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University News

Despite advances, AIDS still poses threat

Contributing Writer
Thursday, December 1, 2011

When the first American diagnosis of AIDS catapulted it onto the national health scene 30 years ago, the disease was shrouded in mystery and stigma. Since then, major medical breakthroughs and heightened public awareness have made AIDS a more treatable and recognizable threat. But these advances can give students a false sense of security, University administrators said. For many on campus, yesterday’s commemoration of World AIDS Day was both a celebration of progress achieved and a reminder of work to come.

Health Services has ramped up prevention efforts in recent years, now offering free mouth-swab HIV testing to all undergraduate and graduate students. In the 2010-11 school year, more than 1,000 students took HIV tests, said Edward Wheeler, director of Health Services. Last year, Health Services switched to an opt-out testing model, so any students who come in for a routine physical or gynecological exam are automatically offered the test. Administrators said campus prevention efforts focus on HIV, since students with the disease generally are not at Brown long enough to develop AIDS.

Wheeler said the high testing numbers reflect drastic changes in attitudes toward the disease over the past couple decades. “I just feel like the conversation is so much more comfortable, that we’re actually able to do more because it’s easier,” he said, crediting Health Services’ education resources with changing the campus discourse. “Twenty years ago, when we started testing, people were really worried about getting the test, even about having the test in their medical records.”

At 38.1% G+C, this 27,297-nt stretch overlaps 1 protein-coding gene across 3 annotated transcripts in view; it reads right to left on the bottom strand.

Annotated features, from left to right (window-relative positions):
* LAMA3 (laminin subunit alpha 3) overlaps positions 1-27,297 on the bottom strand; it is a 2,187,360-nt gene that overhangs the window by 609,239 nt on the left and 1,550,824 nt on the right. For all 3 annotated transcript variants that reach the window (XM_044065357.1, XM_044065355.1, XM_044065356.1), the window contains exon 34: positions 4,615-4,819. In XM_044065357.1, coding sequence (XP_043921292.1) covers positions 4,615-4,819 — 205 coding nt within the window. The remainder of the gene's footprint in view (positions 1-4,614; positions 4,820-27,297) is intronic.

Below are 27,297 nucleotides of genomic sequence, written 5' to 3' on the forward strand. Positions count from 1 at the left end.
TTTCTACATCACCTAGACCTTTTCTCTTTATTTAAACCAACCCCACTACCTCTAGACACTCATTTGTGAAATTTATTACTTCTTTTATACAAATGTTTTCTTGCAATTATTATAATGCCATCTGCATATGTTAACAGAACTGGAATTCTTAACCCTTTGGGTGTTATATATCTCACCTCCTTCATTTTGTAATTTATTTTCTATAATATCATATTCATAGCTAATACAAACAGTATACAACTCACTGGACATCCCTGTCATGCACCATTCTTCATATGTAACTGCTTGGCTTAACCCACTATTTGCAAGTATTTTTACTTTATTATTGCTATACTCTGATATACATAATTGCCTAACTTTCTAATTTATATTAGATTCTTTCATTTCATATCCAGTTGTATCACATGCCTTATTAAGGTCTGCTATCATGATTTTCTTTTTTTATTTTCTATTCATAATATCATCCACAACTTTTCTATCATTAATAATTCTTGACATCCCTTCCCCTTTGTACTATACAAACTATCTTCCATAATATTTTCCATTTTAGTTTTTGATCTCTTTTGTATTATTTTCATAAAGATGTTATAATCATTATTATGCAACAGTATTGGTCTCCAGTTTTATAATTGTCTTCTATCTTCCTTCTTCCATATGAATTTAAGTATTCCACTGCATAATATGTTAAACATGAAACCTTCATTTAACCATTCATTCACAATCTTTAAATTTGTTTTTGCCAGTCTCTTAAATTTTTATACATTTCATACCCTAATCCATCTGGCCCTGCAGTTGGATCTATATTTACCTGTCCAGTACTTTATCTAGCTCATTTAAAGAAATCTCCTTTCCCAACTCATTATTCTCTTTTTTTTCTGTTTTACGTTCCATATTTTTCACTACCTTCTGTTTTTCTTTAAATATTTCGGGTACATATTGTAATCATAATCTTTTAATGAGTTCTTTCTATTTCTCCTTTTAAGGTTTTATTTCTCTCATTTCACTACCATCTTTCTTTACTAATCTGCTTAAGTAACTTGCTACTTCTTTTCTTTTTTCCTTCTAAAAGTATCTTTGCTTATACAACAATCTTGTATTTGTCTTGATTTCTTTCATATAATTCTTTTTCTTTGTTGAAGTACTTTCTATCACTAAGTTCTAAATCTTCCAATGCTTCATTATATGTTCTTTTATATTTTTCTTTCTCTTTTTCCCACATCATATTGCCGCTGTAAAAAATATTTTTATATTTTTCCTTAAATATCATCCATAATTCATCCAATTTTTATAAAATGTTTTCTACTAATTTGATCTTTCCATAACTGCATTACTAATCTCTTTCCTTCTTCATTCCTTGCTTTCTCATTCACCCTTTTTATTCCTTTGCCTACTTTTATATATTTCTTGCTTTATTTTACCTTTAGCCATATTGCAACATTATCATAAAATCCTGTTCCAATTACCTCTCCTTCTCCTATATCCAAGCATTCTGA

Janet Cooper Nelson, University chaplain and former president of AIDS Project Rhode Island, attributed the changes to more open dialogue about sexual health and progress in the fight against AIDS. “We really can show death-to-life turnaround in about two weeks,” she said, noting the dramatic improvement in methods for treating the disease since she arrived at the University 20 years ago.

But Cooper Nelson warned of the dangers of complacency. Students who have been educated about the disease often view it as removed from their own lives, she said. “If I followed you around on a Friday night at a party, (I am) not so sure that sexual practices reflect education.”

Better treatment options also mitigate students’ concern, said Naomi Ninneman, health educator at Health Services. “The perception can be that there’s almost a cure for it,” she said. “There’s a good and a bad in it not being scary.”

Though HIV has been rare on College Hill, it has taken a toll on members of the Brown community, Wheeler said. He added that, to his knowledge, no students have died due to AIDS while at Brown.

Cooper Nelson said she has attended many memorial services for alums who died of AIDS. “We’ve not been spared,” she said. “The Brown community has felt more than its share of tragedy.”

For World AIDS Day, several student organizations joined forces to promote testing and awareness. But Jessica Mitter ’13, founder of GlobeMed at Brown University, a group working to establish a sexual health center for young girls in Nairobi, expressed frustration with the day’s low profile on campus. “It was kind of hard. We had to muster up support for the event that wasn’t really there,” she said. “No one was talking about it.”

Gabe Spellberg ‘13.5, a volunteer at AIDS Project Rhode Island, said he thought the lack of engagement with the issue extended to students’ personal lives. “I don’t think it’s thought about very often,” he said. “It’s not something I think people worry about when they engage in sexual encounters.” Spellberg said he thought knowledge of an HIV diagnosis would shock the campus community and could lead to stigmatization out of fear.

Many students expressed a lack of immediate concern about the disease. Joel Kang ’13 said the liberal atmosphere and widespread usage of safe sex practices makes students less worried about HIV. “I think the common perception is that it’s something that doesn’t exist on campus,” he said.

At the same time, some students are impressed with campus efforts to draw attention to the issue, especially for World AIDS Day.

“I feel I’m more aware of it here because Brown’s doing all of these things that make you more aware of it,” said Alexandra Effenberger GS.

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